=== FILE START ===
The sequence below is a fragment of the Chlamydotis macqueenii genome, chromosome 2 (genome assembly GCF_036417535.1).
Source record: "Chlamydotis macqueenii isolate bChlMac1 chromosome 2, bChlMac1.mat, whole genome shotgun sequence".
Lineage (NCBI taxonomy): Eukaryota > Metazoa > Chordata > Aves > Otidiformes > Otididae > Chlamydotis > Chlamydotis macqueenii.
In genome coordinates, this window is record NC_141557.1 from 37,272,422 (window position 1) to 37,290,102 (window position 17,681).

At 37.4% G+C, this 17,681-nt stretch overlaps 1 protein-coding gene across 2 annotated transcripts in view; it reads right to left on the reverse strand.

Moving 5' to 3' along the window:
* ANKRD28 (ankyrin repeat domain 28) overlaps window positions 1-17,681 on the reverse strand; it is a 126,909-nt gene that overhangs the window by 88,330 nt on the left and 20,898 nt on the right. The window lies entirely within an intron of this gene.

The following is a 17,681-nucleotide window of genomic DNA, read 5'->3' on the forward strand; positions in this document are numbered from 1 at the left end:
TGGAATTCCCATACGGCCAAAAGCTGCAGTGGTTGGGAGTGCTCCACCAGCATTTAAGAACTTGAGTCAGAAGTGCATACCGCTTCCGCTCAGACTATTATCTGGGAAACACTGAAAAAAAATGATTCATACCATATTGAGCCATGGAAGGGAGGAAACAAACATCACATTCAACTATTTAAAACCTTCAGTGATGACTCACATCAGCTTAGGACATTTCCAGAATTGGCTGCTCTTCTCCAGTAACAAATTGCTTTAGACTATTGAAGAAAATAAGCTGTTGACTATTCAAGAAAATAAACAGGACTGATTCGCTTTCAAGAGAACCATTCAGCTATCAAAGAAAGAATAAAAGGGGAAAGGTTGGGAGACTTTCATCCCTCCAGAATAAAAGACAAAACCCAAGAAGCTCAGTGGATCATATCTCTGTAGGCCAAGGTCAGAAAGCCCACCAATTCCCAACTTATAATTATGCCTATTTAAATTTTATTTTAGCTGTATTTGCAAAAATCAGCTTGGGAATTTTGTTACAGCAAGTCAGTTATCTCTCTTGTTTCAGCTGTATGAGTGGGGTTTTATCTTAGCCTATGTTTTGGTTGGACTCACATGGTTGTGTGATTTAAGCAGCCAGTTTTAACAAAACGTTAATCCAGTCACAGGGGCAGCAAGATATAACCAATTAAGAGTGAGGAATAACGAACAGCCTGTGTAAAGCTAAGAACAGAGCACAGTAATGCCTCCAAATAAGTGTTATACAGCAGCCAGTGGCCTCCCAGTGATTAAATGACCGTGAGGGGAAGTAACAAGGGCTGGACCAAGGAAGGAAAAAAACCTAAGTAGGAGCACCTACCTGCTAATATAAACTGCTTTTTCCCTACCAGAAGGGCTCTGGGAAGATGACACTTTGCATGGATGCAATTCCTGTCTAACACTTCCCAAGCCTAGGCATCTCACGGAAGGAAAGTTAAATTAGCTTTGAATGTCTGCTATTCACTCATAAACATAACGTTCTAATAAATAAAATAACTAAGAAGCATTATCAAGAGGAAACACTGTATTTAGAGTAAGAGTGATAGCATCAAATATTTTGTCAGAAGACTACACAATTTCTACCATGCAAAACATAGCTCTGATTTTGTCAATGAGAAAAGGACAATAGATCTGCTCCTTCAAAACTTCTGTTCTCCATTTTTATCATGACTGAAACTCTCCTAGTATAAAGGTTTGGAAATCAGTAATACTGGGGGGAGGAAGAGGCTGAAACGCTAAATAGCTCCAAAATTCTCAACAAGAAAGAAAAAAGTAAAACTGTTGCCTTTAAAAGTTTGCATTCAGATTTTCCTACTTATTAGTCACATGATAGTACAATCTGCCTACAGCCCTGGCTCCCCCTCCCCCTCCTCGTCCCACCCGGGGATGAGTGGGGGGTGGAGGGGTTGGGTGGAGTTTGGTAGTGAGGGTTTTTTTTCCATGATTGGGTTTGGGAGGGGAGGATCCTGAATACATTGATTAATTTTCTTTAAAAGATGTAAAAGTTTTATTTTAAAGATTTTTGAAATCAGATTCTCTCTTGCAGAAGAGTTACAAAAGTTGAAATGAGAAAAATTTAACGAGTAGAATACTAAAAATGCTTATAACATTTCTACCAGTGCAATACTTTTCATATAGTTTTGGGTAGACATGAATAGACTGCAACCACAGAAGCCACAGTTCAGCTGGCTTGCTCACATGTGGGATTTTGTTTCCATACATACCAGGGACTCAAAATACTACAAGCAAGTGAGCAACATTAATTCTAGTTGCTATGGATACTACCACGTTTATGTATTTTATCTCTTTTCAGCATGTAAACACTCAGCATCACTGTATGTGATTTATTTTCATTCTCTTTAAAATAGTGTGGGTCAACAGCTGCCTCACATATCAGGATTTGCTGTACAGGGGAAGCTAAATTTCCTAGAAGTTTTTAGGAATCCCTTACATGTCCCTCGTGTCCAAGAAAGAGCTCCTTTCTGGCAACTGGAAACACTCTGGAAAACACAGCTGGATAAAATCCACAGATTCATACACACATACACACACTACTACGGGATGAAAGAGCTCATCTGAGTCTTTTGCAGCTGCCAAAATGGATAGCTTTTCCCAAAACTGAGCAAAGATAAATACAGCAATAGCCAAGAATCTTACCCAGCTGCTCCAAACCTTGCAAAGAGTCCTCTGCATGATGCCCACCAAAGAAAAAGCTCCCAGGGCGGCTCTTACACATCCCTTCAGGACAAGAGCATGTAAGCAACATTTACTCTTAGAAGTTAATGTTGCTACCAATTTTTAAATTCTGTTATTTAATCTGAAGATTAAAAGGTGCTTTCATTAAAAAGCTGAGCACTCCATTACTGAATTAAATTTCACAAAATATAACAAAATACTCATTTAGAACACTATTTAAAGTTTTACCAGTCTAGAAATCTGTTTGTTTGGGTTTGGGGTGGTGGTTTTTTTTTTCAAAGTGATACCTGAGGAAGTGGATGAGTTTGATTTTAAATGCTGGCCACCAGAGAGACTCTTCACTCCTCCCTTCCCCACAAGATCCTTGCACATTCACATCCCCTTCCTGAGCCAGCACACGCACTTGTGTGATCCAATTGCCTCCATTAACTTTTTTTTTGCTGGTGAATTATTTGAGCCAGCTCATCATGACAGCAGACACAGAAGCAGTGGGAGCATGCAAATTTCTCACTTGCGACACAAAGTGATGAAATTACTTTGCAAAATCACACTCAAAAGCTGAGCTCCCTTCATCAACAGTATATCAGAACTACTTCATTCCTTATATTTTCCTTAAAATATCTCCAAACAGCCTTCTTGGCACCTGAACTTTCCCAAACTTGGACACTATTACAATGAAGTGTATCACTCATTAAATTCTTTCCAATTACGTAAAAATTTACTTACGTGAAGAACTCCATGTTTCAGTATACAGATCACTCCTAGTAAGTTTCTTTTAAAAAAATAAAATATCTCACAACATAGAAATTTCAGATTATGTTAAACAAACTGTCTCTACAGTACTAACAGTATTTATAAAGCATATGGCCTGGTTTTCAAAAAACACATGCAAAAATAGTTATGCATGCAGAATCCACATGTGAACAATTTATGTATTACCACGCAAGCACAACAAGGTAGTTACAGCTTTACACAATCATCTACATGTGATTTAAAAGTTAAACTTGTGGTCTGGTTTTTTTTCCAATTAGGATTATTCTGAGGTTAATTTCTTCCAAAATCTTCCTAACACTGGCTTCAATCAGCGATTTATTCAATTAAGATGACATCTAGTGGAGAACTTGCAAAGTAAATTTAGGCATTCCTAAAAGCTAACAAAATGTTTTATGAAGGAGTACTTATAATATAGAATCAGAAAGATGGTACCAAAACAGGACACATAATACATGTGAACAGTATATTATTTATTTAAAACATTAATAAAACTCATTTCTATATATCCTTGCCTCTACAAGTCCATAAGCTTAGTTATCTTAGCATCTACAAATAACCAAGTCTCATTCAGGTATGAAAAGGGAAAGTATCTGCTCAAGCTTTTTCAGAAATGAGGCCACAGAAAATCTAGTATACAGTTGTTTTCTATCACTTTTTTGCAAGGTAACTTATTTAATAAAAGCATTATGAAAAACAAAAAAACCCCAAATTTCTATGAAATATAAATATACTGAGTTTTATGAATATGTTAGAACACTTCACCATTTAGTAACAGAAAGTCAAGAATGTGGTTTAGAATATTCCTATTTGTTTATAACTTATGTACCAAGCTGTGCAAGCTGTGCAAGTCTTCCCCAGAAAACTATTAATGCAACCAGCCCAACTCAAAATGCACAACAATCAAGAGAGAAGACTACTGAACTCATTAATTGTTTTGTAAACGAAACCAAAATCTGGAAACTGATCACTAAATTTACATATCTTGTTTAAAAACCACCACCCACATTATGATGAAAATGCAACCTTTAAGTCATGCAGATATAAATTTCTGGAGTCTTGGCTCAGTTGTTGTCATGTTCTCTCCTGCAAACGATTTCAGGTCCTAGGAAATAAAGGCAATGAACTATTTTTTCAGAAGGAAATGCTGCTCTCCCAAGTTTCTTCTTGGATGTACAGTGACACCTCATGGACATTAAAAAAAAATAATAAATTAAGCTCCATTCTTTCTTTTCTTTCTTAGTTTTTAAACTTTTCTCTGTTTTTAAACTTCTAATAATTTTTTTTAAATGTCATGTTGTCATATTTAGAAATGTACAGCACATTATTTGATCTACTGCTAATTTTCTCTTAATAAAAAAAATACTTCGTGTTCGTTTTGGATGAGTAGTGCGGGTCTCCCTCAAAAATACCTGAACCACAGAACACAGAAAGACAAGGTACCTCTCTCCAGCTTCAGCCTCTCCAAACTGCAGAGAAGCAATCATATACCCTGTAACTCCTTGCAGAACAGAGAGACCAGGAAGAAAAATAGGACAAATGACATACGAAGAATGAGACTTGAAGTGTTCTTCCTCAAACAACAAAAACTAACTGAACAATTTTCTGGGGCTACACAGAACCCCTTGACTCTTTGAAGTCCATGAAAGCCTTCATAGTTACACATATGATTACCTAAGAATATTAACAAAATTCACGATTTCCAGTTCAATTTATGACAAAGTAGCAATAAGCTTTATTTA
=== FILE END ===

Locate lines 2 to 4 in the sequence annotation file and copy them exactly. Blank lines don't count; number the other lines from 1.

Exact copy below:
Source record: "Chlamydotis macqueenii isolate bChlMac1 chromosome 2, bChlMac1.mat, whole genome shotgun sequence".
Lineage (NCBI taxonomy): Eukaryota > Metazoa > Chordata > Aves > Otidiformes > Otididae > Chlamydotis > Chlamydotis macqueenii.
In genome coordinates, this window is record NC_141557.1 from 37,272,422 (window position 1) to 37,290,102 (window position 17,681).